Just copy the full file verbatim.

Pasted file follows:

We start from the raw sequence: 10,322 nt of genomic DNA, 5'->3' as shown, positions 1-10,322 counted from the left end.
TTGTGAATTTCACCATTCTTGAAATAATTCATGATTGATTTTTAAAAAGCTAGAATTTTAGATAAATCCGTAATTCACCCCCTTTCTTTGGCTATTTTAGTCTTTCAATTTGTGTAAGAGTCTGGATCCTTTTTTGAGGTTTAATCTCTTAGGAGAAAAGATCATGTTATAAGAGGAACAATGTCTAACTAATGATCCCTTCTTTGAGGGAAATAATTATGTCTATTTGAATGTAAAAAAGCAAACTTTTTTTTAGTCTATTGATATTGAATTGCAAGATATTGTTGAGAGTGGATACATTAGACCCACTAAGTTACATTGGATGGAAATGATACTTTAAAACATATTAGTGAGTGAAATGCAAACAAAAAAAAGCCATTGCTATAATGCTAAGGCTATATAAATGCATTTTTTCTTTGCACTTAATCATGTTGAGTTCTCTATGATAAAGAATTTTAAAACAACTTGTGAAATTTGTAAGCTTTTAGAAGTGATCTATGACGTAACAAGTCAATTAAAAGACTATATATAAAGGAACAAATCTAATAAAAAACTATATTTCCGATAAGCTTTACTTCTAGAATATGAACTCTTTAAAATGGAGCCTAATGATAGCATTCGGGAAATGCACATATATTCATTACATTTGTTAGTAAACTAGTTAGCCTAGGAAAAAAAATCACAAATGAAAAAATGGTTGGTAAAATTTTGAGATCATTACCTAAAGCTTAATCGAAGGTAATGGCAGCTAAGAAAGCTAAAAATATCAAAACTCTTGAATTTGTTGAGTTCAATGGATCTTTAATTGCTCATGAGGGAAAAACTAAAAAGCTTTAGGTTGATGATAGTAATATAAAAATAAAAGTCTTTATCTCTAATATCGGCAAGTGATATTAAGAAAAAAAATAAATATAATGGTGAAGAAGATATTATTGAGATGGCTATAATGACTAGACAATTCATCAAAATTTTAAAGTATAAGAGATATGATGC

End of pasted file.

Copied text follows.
We start from the raw sequence: 10,322 nt of genomic DNA, 5'->3' as shown, positions 1-10,322 counted from the left end.
TTGTGAATTTCACCATTCTTGAAATAATTCATGATTGATTTTTAAAAAGCTAGAATTTTAGATAAATCCGTAATTCACCCCCTTTCTTTGGCTATTTTAGTCTTTCAATTTGTGTAAGAGTCTGGATCCTTTTTTGAGGTTTAATCTCTTAGGAGAAAAGATCATGTTATAAGAGGAACAATGTCTAACTAATGATCCCTTCTTTGAGGGAAATAATTATGTCTATTTGAATGTAAAAAAGCAAACTTTTTTTTAGTCTATTGATATTGAATTGCAAGATATTGTTGAGAGTGGATACATTAGACCCACTAAGTTACATTGGATGGAAATGATACTTTAAAACATATTAGTGAGTGAAATGCAAACAAAAAAAAGCCATTGCTATAATGCTAAGGCTATATAAATGCATTTTTTCTTTGCACTTAATCATGTTGAGTTCTCTATGATAAAGAATTTTAAAACAACTTGTGAAATTTGTAAGCTTTTAGAAGTGATCTATGACGTAACAAGTCAATTAAAAGACTATATATAAAGGAACAAATCTAATAAAAAACTATATTTCCGATAAGCTTTACTTCTAGAATATGAACTCTTTAAAATGGAGCCTAATGATAGCATTCGGGAAATGCACATATATTCATTACATTTGTTAGTAAACTAGTTAGCCTAGGAAAAAAAATCACAAATGAAAAAATGGTTGGTAAAATTTTGAGATCATTACCTAAAGCTTAATCGAAGGTAATGGCAGCTAAGAAAGCTAAAAATATCAAAACTCTTGAATTTGTTGAGTTCAATGGATCTTTAATTGCTCATGAGGGAAAAACTAAAAAGCTTTAGGTTGATGATAGTAATATAAAAATAAAAGTCTTTATCTCTAATATCGGCAAGTGATATTAAGAAAAAAAATAAATATAATGGTGAAGAAGATATTATTGAGATGGCTATAATGACTAGACAATTCATCAAAATTTTAAAGTATAAGAGATATGATGC